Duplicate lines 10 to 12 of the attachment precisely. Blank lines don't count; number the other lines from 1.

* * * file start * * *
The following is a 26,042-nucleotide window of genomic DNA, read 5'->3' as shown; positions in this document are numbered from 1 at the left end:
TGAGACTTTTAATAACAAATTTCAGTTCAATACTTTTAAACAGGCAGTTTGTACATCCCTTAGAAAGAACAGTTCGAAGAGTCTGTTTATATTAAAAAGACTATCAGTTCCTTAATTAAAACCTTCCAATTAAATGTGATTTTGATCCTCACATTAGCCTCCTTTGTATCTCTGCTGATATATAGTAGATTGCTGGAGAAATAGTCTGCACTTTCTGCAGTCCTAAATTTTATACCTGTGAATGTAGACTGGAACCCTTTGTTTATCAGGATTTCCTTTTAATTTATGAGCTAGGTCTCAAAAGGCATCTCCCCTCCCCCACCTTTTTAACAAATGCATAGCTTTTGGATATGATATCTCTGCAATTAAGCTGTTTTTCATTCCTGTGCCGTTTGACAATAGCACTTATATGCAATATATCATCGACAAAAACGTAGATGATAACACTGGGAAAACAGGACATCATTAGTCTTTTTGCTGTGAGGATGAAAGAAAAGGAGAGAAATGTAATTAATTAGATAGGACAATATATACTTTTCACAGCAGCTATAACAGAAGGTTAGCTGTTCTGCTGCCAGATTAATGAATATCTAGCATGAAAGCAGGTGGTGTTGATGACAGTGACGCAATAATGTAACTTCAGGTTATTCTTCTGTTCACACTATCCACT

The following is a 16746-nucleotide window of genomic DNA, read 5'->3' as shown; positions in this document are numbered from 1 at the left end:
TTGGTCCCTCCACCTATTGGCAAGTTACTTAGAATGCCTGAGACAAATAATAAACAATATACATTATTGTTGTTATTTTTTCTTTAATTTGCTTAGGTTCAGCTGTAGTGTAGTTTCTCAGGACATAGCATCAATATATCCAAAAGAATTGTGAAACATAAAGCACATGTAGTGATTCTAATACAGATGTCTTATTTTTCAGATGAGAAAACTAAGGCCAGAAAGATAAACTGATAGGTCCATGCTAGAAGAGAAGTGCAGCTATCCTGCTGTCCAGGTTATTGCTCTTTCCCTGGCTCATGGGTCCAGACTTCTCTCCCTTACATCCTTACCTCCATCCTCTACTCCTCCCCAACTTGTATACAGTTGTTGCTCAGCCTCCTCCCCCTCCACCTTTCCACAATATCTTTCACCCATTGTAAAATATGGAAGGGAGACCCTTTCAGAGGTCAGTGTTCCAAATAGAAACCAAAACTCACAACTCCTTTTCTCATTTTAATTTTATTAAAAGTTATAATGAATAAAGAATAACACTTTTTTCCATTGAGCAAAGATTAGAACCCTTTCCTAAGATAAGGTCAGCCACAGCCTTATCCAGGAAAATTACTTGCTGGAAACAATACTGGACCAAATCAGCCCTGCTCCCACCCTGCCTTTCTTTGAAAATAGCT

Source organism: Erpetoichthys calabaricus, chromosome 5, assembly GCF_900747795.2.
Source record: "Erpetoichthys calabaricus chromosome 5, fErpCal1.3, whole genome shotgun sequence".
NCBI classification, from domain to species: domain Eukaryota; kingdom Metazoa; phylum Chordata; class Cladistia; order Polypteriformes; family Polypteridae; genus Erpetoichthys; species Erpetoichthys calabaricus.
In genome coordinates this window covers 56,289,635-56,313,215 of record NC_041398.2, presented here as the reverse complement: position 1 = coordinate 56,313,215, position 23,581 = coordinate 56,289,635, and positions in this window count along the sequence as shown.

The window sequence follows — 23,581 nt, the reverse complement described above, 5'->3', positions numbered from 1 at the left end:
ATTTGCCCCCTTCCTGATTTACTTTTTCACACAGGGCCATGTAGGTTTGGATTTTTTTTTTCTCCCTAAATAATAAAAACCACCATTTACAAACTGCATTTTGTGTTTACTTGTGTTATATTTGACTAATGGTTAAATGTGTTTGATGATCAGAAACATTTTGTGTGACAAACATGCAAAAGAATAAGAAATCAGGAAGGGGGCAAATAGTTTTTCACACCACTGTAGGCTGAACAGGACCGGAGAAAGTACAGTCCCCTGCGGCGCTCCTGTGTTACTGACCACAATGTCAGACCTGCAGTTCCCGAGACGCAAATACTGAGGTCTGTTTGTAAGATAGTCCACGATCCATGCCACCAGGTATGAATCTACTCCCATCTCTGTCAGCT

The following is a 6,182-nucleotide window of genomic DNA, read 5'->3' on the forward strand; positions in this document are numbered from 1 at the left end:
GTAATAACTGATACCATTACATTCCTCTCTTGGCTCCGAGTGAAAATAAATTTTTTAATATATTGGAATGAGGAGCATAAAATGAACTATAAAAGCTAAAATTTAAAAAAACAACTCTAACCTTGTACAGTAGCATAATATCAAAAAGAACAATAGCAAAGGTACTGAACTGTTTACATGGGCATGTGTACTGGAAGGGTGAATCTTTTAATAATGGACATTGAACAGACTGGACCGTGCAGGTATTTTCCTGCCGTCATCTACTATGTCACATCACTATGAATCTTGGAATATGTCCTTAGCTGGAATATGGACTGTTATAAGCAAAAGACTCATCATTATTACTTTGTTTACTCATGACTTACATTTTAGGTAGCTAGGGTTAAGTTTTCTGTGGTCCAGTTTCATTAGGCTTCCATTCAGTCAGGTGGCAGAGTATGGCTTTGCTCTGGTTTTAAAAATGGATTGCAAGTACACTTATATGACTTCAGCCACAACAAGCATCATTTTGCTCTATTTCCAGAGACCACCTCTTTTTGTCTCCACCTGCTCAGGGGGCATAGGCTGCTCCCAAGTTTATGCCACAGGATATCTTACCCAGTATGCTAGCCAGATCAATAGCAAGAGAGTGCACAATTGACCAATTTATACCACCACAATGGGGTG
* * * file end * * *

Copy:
ATTTGCCCCCTTCCTGATTTACTTTTTCACACAGGGCCATGTAGGTTTGGATTTTTTTTTTCTCCCTAAATAATAAAAACCACCATTTACAAACTGCATTTTGTGTTTACTTGTGTTATATTTGACTAATGGTTAAATGTGTTTGATGATCAGAAACATTTTGTGTGACAAACATGCAAAAGAATAAGAAATCAGGAAGGGGGCAAATAGTTTTTCACACCACTGTAGGCTGAACAGGACCGGAGAAAGTACAGTCCCCTGCGGCGCTCCTGTGTTACTGACCACAATGTCAGACCTGCAGTTCCCGAGACGCAAATACTGAGGTCTGTTTGTAAGATAGTCCACGATCCATGCCACCAGGTATGAATCTACTCCCATCTCTGTCAGCT

The following is a 6,182-nucleotide window of genomic DNA, read 5'->3' on the forward strand; positions in this document are numbered from 1 at the left end:
GTAATAACTGATACCATTACATTCCTCTCTTGGCTCCGAGTGAAAATAAATTTTTTAATATATTGGAATGAGGAGCATAAAATGAACTATAAAAGCTAAAATTTAAAAAAACAACTCTAACCTTGTACAGTAGCATAATATCAAAAAGAACAATAGCAAAGGTACTGAACTGTTTACATGGGCATGTGTACTGGAAGGGTGAATCTTTTAATAATGGACATTGAACAGACTGGACCGTGCAGGTATTTTCCTGCCGTCATCTACTATGTCACATCACTATGAATCTTGGAATATGTCCTTAGCTGGAATATGGACTGTTATAAGCAAAAGACTCATCATTATTACTTTGTTTACTCATGACTTACATTTTAGGTAGCTAGGGTTAAGTTTTCTGTGGTCCAGTTTCATTAGGCTTCCATTCAGTCAGGTGGCAGAGTATGGCTTTGCTCTGGTTTTAAAAATGGATTGCAAGTACACTTATATGACTTCAGCCACAACAAGCATCATTTTGCTCTATTTCCAGAGACCACCTCTTTTTGTCTCCACCTGCTCAGGGGGCATAGGCTGCTCCCAAGTTTATGCCACAGGATATCTTACCCAGTATGCTAGCCAGATCAATAGCAAGAGAGTGCACAATTGACCAATTTATACCACCACAATGGGGTG